Sony Corp. is working around the clock to manufacture its in-demand image sensors, but even a 24-hour operation hasn’t been enough.

For the second straight year, the Japanese company will run its chip factories constantly through the holidays to try and keep up with demand for sensors used in mobile phone cameras, according to Terushi Shimizu, the head of Sony’s semiconductor unit. The electronics giant is more than doubling its capital spending on the business to 280 billion yen ($2.6 billion) this fiscal year and is also building a new plant in Nagasaki that will come online in April 2021.

“Judging by the way things are going, even after all that investment in expanding capacity, it might still not be enough,” Shimizu said.

It’s now common to see three lenses on the back of a phone as manufacturers lean on camera specs as a hard number to nudge customers into upgrading. The latest models from Samsung Electronics Co. and Huawei Technologies Co. boast resolutions in excess of 40 megapixels, can capture ultrawide-angle images and come with depth sensors. Apple Inc. this year joined the fray with a triple-camera iPhone 11 Pro. That’s why even as smartphone market growth plateaus, Sony’s sales of image sensors continue to soar.

“The camera has become the biggest differentiator for smartphone brands and everyone wants their social media pictures and videos to look nice,” said Masahiro Wakasugi, an analyst with Bloomberg Intelligence. “Sony is riding that wave of demand very well.”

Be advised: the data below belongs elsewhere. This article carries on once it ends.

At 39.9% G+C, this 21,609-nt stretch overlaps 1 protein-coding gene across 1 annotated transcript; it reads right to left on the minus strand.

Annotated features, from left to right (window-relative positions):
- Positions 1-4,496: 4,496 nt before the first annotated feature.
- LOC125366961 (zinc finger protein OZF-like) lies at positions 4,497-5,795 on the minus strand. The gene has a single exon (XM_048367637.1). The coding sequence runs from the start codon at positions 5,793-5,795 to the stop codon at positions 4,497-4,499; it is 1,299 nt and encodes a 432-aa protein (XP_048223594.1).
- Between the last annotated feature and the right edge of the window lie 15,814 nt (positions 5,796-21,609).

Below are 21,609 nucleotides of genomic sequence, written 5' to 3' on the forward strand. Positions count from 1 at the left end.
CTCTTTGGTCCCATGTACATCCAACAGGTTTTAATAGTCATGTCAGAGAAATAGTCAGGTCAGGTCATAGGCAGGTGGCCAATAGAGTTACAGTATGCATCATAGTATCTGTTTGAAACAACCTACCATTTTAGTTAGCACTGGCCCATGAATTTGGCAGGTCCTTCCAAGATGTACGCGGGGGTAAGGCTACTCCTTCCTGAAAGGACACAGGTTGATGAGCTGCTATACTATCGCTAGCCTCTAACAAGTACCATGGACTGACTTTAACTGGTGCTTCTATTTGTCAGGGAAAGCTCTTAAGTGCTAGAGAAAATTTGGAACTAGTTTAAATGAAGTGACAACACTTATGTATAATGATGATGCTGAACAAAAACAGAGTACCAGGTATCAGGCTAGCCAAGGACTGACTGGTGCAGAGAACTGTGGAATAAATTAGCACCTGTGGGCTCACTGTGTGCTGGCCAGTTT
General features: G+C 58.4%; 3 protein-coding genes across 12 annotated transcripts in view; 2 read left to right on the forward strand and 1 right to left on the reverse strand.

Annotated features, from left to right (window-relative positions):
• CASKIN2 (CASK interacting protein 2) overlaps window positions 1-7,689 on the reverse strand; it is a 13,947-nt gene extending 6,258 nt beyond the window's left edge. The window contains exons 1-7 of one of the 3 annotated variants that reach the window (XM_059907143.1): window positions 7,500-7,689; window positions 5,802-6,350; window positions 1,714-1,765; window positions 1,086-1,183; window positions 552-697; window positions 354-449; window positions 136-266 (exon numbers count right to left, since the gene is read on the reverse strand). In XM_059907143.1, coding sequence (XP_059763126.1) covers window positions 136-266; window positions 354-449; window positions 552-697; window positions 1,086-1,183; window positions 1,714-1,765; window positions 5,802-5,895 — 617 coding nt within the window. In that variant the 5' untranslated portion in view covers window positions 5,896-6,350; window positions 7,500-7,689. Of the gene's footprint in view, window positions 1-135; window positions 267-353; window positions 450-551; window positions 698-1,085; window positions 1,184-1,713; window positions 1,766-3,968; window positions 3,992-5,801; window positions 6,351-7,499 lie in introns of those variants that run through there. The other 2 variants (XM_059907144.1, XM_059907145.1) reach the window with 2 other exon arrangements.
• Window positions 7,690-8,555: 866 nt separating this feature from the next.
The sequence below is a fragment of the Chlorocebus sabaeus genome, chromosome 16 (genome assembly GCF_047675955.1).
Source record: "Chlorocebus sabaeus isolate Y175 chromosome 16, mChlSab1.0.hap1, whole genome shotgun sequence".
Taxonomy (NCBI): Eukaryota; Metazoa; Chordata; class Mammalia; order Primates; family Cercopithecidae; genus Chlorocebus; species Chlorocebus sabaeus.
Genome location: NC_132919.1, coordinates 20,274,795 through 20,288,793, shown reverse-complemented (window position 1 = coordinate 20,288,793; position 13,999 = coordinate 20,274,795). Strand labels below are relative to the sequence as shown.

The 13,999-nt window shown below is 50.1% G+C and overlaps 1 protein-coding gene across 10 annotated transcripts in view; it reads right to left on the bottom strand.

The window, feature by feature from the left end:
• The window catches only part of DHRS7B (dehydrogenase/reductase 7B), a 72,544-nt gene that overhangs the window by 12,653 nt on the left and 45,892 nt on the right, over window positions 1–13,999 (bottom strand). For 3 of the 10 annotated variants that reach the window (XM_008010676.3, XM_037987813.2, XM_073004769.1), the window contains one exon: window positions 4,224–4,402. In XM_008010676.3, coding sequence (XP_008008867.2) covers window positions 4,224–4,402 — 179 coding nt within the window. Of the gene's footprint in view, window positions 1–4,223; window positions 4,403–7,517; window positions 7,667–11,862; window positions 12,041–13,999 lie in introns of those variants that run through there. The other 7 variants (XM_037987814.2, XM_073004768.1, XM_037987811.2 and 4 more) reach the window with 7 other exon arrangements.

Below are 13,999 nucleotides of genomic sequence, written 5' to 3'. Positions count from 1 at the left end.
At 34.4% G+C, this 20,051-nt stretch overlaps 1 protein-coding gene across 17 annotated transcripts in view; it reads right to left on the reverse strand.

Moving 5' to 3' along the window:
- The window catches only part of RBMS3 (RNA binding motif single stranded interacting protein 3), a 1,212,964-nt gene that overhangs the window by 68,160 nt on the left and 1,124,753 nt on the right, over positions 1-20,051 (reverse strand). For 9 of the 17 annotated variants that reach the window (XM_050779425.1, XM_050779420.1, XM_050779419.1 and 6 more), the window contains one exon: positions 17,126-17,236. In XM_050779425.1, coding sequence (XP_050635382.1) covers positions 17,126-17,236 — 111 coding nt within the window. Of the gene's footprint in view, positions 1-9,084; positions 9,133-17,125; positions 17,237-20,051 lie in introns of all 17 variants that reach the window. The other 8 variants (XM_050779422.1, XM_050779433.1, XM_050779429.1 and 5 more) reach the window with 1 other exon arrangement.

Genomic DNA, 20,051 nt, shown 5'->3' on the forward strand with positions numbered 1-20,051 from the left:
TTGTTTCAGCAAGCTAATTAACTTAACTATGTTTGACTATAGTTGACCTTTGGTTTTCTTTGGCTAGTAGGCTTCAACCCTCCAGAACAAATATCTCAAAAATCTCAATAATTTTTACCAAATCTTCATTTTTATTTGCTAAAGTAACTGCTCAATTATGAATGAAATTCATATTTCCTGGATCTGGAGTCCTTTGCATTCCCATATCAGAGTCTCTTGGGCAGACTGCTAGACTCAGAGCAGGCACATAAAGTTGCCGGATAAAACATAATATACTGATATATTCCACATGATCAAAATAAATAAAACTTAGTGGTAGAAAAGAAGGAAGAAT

Semiconductors are now Sony’s most profitable business after the PlayStation. The company in October raised its operating income outlook for the chip unit 38% to 200 billion yen in the year ending March 2020, after second-quarter profit jumped by almost 60%. Sony forecast revenue from its semiconductor division will climb 18%, of which image sensors account for 86%.

Sony is now looking to a new generation of sensors that can see the world in three dimensions. The company uses a method called time of flight that sends out invisible laser pulses and measures how long they take to bounce back to create detailed depth models. This helps mobile cameras create better portrait photos by more precisely selecting the background to blur out, and it can also be applied in mobile games, where virtual characters can be shown realistically interacting with real-world environments.


Alpeyev and Furukawa write for Bloomberg News.